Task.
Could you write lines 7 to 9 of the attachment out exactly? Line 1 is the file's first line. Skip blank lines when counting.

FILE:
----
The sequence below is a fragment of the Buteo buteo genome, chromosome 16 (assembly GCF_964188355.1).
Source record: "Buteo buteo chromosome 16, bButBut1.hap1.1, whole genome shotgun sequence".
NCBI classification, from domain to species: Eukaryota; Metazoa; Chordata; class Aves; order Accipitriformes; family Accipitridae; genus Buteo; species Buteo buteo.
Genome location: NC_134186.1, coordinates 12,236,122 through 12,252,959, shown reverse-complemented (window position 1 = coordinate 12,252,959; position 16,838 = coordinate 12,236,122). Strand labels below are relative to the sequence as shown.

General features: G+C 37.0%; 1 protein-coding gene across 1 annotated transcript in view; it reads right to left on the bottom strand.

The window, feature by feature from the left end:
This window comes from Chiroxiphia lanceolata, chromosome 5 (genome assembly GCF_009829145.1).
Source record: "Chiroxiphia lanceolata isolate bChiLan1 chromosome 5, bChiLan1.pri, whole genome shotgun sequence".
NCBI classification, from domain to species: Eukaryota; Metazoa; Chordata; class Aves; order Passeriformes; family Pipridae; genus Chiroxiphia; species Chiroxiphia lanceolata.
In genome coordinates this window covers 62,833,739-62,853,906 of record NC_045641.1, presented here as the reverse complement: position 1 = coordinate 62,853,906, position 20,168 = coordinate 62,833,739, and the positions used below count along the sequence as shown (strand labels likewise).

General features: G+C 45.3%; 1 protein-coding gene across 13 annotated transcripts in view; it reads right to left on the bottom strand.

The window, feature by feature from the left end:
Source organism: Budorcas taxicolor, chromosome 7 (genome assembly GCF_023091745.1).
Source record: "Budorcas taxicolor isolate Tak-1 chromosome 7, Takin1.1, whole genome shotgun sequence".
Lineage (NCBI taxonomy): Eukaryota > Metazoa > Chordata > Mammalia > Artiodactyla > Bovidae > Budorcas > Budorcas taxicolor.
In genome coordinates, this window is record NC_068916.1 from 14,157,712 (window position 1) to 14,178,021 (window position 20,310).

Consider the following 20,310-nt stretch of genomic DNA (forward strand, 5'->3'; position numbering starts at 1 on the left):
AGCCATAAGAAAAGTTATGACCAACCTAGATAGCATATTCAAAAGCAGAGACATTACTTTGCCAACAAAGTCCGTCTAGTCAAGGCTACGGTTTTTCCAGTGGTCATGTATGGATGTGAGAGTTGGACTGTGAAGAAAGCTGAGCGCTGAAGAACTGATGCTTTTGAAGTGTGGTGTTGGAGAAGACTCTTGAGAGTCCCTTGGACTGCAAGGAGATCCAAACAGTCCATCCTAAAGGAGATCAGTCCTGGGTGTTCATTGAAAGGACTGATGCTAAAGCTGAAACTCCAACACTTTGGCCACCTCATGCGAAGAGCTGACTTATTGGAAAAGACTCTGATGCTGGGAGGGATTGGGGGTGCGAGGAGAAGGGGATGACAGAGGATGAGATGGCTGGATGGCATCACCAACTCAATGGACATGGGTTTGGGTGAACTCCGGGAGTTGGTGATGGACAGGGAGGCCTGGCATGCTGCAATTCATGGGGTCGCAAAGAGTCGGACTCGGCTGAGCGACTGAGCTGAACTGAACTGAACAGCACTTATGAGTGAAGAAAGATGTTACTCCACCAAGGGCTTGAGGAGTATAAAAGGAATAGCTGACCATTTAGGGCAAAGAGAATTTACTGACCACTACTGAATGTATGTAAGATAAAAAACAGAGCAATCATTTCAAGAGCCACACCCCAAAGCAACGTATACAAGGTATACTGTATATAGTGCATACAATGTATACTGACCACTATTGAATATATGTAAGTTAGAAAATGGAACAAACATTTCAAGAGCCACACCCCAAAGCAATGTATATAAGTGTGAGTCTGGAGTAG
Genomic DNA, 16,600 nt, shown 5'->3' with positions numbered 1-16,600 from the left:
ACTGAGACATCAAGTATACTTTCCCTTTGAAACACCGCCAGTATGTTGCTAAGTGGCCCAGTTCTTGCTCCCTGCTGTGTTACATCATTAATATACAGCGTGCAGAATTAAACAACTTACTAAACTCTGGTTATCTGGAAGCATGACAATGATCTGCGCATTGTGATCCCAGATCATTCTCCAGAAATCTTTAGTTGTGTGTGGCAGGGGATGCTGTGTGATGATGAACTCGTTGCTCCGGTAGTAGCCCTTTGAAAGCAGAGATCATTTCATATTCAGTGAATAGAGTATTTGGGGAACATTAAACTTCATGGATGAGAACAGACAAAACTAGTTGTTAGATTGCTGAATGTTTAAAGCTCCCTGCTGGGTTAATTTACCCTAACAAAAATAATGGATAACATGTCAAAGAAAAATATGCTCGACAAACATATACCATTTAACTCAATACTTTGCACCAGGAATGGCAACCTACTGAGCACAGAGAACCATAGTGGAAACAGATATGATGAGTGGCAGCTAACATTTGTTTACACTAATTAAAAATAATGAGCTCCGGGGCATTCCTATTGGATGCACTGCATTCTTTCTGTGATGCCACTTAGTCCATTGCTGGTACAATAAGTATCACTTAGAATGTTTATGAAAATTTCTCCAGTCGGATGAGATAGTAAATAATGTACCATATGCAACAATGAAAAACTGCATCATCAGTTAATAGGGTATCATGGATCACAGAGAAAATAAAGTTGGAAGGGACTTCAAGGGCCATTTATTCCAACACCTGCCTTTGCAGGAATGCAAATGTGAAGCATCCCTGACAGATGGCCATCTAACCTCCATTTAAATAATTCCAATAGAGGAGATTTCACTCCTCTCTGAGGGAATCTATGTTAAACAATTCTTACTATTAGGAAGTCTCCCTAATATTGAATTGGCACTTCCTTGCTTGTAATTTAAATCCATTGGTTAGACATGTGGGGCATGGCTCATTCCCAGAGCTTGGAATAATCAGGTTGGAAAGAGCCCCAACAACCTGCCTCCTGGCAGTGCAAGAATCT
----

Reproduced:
This window comes from Chiroxiphia lanceolata, chromosome 5 (genome assembly GCF_009829145.1).
Source record: "Chiroxiphia lanceolata isolate bChiLan1 chromosome 5, bChiLan1.pri, whole genome shotgun sequence".
NCBI classification, from domain to species: Eukaryota; Metazoa; Chordata; class Aves; order Passeriformes; family Pipridae; genus Chiroxiphia; species Chiroxiphia lanceolata.